The alternative to unrestricted development is stupid chickenshit gimmicks, which depressingly enough seems to be vastly more popular. Indy Car, for example, is now a spec series with a Dallara chassis and a Honda engine. Spec series work well in the lower ranks of motorsports, where driver skill levels are different enough to allow plenty of passing. At a high level (such as Indy Car), all drivers are skilled enough that with nothing else to differentiate them there’s either no passing (road courses) or formulaic passing (the setup-draft-pass this lap, get setup-drafted-and-passed on the next lap game on ovals). High-level spec cars are differentiated by team strategy (car setup and pit strategy) or by gimmicks. In particular, Indy Cars have an “overtake” button (for an extra 5 horsepower or so), which drivers are permitted to use twenty times per race. Some drivers adapt better to the new options than others — and you have a small difference between cars, but a large enough one to permit more passing. For a while.
This is, if you’ve been keeping score from home, the sort of thing that Formula One promised in 2009 with six-point-eight seconds of KERS power per lap and two front-wing flap angle changes per lap. This is also what killed KERS as an interesting technology in Formula One: the detail-oriented, artificially- and heavily-restricted implementation of KERS made it a poor investment, drivers used their limited KERS boost to protect position rather than to pass, and one after another the KERS-using teams abandoned its development. Flap angle changes, intended to get more downforce on the front wing to facilitate passing, turned out to be better-used as a way to trim the cars as their tires degraded.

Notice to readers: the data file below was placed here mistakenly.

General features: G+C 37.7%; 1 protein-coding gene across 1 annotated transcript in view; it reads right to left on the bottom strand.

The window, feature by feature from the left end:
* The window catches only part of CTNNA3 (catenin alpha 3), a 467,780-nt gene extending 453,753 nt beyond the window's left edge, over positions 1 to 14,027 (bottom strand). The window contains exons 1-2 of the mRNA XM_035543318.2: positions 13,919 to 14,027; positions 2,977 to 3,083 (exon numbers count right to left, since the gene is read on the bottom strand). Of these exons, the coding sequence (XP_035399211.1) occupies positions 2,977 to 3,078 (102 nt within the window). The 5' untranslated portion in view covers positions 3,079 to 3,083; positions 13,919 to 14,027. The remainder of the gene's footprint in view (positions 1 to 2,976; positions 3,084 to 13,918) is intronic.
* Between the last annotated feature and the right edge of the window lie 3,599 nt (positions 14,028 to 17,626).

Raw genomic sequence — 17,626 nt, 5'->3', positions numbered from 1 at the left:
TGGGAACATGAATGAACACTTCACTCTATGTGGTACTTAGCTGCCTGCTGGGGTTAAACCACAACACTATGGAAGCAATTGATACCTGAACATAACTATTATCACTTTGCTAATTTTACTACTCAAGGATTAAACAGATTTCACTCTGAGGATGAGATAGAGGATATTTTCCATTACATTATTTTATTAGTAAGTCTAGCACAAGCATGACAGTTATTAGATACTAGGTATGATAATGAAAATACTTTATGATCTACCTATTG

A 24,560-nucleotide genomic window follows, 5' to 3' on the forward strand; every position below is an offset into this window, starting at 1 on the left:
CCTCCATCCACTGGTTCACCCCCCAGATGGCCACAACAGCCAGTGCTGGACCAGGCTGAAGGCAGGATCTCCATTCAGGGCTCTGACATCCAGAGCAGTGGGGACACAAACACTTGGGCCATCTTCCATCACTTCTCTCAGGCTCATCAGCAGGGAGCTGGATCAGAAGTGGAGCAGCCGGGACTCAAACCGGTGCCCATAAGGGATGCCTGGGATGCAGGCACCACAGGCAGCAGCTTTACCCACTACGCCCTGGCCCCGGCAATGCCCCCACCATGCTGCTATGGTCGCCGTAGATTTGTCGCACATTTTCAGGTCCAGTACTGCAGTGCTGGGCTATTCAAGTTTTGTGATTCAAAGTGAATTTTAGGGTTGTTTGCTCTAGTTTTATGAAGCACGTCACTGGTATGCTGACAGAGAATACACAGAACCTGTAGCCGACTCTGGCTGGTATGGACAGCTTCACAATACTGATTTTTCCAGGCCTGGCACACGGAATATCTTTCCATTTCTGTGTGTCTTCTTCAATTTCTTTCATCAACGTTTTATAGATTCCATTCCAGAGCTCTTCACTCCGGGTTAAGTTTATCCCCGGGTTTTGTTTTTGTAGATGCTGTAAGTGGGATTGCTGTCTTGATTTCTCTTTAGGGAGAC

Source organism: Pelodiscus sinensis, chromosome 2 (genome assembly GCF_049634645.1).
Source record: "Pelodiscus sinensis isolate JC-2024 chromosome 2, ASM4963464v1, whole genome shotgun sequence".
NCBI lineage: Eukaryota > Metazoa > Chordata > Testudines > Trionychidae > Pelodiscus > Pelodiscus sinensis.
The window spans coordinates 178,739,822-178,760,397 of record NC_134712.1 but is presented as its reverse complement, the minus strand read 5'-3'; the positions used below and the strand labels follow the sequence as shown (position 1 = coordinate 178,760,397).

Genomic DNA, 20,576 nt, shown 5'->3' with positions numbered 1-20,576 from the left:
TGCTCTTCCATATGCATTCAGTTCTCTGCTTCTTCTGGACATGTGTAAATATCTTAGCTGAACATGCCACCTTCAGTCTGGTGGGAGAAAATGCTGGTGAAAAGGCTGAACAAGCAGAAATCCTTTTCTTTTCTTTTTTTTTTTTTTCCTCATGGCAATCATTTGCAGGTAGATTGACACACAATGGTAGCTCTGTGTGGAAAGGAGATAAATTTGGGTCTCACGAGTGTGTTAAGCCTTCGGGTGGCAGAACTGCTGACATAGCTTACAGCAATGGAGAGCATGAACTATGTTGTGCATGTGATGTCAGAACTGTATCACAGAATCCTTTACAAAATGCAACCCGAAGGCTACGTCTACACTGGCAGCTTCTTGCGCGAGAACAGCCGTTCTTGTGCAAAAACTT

Now The Bernie is advocating even more gimmicks to “revitalize” Formula One — most egregiously the idea of shortcuts in the track that drivers can take a specified number of times per race. Why these gimmicks would work any better than those previously employed remains somewhat obscure.
Most people with any sense have long derided the socialist “solution” to the economic calculation problem. I suspect that motorsport has the same fundamental issue — call it the “competitive advantage problem” — which is likely to admit the same sorts of solutions.